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In their quest for police reform, elected officials in the city of Spokane may lean on their counterparts in the state Legislature for help.
The unanimous Spokane City Council rejection of the contract proposed with the Police Guild was a victory for police accountability and for democracy itself.
The Spokane City Council resoundingly shot down a controversial new contract with the union that represents Spokane police officers on Monday.
In response to growing to public pressure and recent protests over police brutality, the Spokane City Council will consider a resolution calling for sweeping reforms to policing.
Spokane’s police officers are four years overdue for a raise.
Midway into a new ombudsman's report on the now-infamous profanity-laced rant of a still happily employed Spokane police officer, a word appears that is crucial in considering where we’ve been, where we are, and where we going with police and accountability.Culture.
The Spokane Police Guild and city of Spokane have waited nearly four years to reach a new labor agreement.
Spokane police brass should have looked more critically and with greater transparency at an officer’s use of his police dog to apprehend a fleeing suspect in a trapped truck in February 2019, a report from the department’s civilian in charge of oversight found.
The city of Spokane and the Spokane Police Guild could strike their first new labor agreement in more than three years.
Officer Dan Lesser received one day of unpaid suspension for shouting vulgar death threats and failing to immediately activate his body camera during a February arrest in which he released a police dog into a suspect’s vehicle.
The proposal is intended to bring more transparency to talks between City Hall and public employees, including clerical and maintenance workers, firefighters and police. The initiative is sponsored by Better Spokane, a pro-business nonprofit that is headed by City Council candidate Michael Cathcart.
In an escalation of its protest against an investigation into a violent February arrest, the Spokane Police Guild has filed a public records request for the communications of numerous city officials.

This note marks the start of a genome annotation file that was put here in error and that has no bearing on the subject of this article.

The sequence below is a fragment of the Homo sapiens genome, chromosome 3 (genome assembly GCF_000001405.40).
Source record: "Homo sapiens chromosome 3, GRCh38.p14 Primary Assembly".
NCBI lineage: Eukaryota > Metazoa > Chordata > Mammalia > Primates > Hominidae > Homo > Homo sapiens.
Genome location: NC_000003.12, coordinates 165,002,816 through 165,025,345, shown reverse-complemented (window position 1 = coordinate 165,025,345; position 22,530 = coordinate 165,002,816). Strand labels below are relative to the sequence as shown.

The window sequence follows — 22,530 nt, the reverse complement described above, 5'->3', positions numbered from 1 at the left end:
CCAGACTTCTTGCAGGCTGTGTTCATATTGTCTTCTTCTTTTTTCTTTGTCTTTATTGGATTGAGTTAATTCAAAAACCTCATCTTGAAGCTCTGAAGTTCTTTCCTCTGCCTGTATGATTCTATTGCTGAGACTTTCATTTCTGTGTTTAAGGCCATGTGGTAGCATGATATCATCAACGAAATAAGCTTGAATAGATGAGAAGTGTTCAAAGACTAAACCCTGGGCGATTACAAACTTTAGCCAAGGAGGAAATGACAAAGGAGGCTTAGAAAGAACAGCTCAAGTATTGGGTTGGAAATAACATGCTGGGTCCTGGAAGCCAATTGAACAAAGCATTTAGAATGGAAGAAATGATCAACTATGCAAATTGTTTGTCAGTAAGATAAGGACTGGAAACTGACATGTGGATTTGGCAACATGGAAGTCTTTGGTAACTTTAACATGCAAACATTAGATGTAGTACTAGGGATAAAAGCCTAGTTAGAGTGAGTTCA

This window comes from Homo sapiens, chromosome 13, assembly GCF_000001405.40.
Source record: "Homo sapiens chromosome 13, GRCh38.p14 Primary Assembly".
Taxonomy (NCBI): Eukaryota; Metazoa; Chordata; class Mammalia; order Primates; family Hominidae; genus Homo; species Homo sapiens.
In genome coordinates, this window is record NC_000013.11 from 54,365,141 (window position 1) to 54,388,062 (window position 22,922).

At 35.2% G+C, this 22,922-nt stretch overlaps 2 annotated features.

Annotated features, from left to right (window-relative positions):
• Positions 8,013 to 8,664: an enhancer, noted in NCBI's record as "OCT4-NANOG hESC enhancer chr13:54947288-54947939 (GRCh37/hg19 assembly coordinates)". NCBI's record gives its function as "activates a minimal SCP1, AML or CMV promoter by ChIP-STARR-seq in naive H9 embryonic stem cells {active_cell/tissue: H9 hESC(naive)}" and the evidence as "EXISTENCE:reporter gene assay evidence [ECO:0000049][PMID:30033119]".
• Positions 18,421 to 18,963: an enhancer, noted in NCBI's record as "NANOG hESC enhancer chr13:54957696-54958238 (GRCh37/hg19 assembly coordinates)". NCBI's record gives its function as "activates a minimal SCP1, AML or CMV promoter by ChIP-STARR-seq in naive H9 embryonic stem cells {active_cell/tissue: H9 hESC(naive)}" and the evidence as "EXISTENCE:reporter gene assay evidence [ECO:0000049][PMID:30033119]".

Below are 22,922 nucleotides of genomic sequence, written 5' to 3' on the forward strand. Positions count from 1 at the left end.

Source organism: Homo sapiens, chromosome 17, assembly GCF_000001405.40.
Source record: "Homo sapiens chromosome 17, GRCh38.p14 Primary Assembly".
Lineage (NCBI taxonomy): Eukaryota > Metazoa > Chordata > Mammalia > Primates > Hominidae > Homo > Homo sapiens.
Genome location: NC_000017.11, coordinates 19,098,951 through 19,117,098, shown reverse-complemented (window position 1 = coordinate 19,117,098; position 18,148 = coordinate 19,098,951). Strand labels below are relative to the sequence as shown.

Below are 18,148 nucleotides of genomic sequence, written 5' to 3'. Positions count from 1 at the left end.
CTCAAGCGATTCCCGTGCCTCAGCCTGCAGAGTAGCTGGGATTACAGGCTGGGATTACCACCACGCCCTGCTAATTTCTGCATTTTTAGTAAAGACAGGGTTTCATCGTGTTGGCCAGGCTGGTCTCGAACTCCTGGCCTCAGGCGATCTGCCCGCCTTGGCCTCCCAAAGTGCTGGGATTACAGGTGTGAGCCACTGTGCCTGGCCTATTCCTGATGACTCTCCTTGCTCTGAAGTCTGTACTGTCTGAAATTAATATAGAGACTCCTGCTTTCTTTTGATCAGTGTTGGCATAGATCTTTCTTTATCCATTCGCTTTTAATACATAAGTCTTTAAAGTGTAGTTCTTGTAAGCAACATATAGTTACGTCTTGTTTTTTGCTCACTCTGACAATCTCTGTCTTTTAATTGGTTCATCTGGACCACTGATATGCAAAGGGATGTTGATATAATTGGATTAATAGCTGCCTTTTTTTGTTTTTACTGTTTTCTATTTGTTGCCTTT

The demands follow reporting by The Spokesman-Review that revealed the Spokane Valley lawmaker collected “intelligence” on local progressive leaders, including Spokane City Council President Ben Stuckart, Councilwoman Lori Kinnear and Councilman Breean Beggs.
As public safety and police accountability continue to play a central role, the Spokane Police Guild has endorsed Nadine Woodward for mayor in the primary election.
If Mayor David Condon doesn’t reject a Spokane Police Guild demand to exclude the police ombudsman from an investigation, he’ll render the ombudsman system meaningless
Spokane voters will decide on a $5.8 million a year levy to pay for fire department and police staffing, a tax that six of the seven members of the City Council support, but Spokane’s mayor opposes.
The Police Ombudsman Commission is arguing that members of the department are withholding certain information needed to perform civilian oversight of law enforcement. The complaint comes in the midst of contract talks with the union representing Spokane’s uniformed police officers, who have been working under a contract that expired in 2016.
The president of the union representing Spokane’s police brass pushed back Thursday on comments made by Councilman Breean Beggs about a proposal that would allow the city to post some internal affairs and officer-involved shooting investigations online.
It was January 2016, and Spokane police Officer Chris McMurtrey had a man in his cruiser who he had arrested in a domestic violence case. The man taunted and threatened McMurtrey, who lost his cool and unleashed a profane tirade against the suspect. McMurtrey’s body camera captured the incident, including him stopping the car to more forcefully berate the suspect.
Mayor David Condon said he’s received legal guidance that negotiations with the Spokane Police Guild should not begin until after a new ordinance on police oversight is approved or discarded, because of fears about broaching mandatory subjects of bargaining. Members of the City Council are urging Condon to begin talks on other issues after the guild’s contract expired in December.